Turning on garden water

During the winter months, I turn off the water supply to the gardens, to prevent the pipes from freezing and bursting. Once the overnight temperatures are safely above freezing, I turn them on again, which I did yesterday.

This year, I didn’t have any burst pipes… but I did have one broken tap to repair, that was probably kicked by a landscaper or deer:

An easy repair:

I could then turn on the water. For the east side, I have a valve box that I installed last year, that lets me individually control the water to the chicken coops, veggie garden & shop, and pond/gazebo areas (plus an underground tap that I used over winter to refill the chicken water):

For the west side, there’s another valve box. The boxes tend to fill with dirt, which is fine as it protects them from freezing, but has to be dug out a bit:

I then added water timers to the various garden beds. Large areas typically have automatic timers like this:

Here’s the repaired tap again, with a manual timer attached. We use these manual timers for lower-priority irrigation areas:

I then started filling the fountain. Here’s the frog that lives in the center of the fountain:

The fountain nearly full. We plan to remove the flower girl statue part of the fountain at some point:

I also scooped leaves out of the small pond at the end of the stream. That took a while; it was pretty much chock full of them. Here, you can see the pump:

Then I turned on the pump, and the stream started circulating. So nice to have that running water again, and I’m sure the cats will enjoy it too:

Finally, I mowed all of the lawns and the field:

Mowing selfie:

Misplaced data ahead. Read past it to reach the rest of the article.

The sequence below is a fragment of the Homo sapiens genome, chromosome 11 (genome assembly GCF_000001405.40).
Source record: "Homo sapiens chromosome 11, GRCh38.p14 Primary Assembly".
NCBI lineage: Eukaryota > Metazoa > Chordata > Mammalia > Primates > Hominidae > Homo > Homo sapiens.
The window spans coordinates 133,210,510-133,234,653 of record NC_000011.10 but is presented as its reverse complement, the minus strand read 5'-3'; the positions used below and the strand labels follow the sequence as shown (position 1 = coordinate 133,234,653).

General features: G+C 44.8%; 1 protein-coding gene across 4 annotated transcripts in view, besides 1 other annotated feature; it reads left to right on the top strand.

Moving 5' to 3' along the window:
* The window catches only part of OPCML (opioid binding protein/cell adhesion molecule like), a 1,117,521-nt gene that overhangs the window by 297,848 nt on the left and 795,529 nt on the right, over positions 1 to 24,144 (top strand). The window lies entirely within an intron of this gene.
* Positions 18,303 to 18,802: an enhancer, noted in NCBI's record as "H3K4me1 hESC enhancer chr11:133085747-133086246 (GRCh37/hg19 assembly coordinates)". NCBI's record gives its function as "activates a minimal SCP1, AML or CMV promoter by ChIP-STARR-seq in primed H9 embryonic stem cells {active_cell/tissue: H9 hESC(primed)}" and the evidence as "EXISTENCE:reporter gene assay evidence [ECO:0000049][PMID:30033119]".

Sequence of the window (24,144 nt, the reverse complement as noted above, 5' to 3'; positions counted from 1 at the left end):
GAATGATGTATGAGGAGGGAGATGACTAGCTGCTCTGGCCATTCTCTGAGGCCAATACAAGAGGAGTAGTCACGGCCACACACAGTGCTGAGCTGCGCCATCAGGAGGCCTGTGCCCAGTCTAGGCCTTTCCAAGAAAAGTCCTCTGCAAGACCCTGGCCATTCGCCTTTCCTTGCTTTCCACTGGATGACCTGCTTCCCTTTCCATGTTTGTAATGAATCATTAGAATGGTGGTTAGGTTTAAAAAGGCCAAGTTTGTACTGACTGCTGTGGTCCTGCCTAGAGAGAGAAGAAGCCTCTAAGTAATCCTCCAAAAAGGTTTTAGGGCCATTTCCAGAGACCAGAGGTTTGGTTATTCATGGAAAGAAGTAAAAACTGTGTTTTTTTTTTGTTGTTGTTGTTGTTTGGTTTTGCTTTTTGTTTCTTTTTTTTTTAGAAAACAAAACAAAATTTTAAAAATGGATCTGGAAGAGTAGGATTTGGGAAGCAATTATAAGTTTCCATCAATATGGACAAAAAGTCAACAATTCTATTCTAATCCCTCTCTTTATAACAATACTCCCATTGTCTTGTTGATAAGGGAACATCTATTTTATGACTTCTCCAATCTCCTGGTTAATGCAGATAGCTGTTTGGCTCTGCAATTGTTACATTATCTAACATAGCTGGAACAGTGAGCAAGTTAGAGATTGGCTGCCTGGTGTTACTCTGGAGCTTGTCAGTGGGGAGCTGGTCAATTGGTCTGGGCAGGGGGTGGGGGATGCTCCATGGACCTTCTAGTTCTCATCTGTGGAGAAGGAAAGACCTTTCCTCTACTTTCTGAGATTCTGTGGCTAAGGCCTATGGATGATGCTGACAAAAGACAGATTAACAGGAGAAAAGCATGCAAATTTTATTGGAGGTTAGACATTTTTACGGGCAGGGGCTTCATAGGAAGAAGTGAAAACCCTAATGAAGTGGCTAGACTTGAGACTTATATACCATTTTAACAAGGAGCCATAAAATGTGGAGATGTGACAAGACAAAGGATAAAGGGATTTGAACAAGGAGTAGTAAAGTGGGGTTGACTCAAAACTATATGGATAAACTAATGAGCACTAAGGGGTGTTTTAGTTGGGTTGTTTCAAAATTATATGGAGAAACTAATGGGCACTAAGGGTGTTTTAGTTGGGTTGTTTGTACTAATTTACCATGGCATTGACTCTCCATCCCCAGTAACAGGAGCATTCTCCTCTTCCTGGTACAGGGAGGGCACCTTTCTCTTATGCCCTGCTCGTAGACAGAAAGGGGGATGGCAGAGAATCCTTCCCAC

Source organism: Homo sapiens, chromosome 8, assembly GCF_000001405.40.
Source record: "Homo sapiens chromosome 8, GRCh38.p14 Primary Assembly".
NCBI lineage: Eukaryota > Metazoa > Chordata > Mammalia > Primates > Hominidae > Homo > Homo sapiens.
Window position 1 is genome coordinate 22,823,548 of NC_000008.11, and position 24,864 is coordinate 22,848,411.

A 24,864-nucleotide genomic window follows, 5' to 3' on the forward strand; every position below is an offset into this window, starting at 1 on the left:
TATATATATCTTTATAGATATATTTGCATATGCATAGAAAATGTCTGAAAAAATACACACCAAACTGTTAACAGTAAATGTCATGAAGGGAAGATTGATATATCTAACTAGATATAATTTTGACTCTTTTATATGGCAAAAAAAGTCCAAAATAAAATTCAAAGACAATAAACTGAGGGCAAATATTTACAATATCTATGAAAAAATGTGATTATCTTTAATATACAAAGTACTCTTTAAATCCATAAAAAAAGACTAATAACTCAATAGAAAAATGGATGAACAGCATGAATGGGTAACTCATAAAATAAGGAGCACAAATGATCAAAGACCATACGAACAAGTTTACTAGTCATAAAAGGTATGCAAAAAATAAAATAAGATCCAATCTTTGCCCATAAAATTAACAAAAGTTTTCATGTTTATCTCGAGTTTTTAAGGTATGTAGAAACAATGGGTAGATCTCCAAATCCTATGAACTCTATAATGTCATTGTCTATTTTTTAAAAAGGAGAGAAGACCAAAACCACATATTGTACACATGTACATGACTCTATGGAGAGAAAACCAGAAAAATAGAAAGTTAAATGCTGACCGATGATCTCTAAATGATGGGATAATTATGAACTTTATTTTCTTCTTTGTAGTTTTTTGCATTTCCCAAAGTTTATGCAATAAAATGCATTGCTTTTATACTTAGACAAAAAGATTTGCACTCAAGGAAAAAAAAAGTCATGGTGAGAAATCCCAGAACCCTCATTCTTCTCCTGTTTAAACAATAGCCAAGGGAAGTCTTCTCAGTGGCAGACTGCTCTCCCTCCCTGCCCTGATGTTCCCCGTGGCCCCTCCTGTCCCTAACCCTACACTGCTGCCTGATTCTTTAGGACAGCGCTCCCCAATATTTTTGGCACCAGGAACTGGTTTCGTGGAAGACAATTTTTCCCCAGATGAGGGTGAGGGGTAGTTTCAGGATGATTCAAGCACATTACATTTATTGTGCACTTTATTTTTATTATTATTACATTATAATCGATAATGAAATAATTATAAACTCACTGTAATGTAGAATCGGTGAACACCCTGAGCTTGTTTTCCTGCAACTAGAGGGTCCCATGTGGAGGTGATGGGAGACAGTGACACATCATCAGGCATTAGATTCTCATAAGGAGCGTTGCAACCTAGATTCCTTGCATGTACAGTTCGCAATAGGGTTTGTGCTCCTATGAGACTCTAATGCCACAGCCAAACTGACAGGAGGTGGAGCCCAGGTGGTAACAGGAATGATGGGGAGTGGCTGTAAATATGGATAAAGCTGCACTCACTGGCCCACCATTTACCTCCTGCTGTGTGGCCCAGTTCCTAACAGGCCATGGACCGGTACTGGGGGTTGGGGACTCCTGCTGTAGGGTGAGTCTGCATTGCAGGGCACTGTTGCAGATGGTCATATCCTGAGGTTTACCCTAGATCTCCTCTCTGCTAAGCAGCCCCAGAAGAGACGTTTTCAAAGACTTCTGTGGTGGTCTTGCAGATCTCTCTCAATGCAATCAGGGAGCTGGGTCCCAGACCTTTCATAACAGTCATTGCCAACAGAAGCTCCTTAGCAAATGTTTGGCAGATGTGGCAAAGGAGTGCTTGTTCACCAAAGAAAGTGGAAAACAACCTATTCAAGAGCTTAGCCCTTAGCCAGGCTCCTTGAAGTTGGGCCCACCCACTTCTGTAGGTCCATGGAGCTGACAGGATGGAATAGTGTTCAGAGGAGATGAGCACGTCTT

A busy day of garden maintenance!

Pond fountain & salamander eggs?

Yesterday I turned on the fountain in our pond, to get some water circulation.

Before I could do that, I had to wade into the pond, as the fountain had fallen over, probably due to the ice. So I recently bought some cheap waders:

I was interested to find a couple of gelatinous blobs attached to the sides of the plastic pot that the pump sits in (to protect the intake from the pond silt). Googling images, I think these are salamander eggs. We know that our pond has salamanders, which we take as a good sign of a healthy pond ecosystem.

Here’s the righted pump; the water is murky from me stirring up the silt, but you can see one of the blobs on the left:

A view of the pond with the fountain running. It’s not a big fountain, just enough to get some water movement and aeration:

Several inches of snow

Yesterday was predicted to have 2 to 5 inches of snow, but nothing much eventuated during the day:

However, in the evening it picked up a bit:

And continued overnight, culminating in almost 8 inches this morning:

The camera that watches the front of the cat shelter was buried:

Another angle; the front of the cat shelter is in the middle of the photo:

The chickens were not impressed:

And once again the chicken run roof netting didn’t fare too well:

We took Rory out for a walk in the snow; she loved it. Here we’re checking on the beehives; her one chance to get so close to them:

The chicken coop:

Frozen pond:

View of the pond arbor, brown gazebo, and trees:

Snow on a tree near the white gazebo:

Our new apple trees might be regretting coming here:

Rory really loved scampering in the snow:

Bird feeders:

The cat shelter again: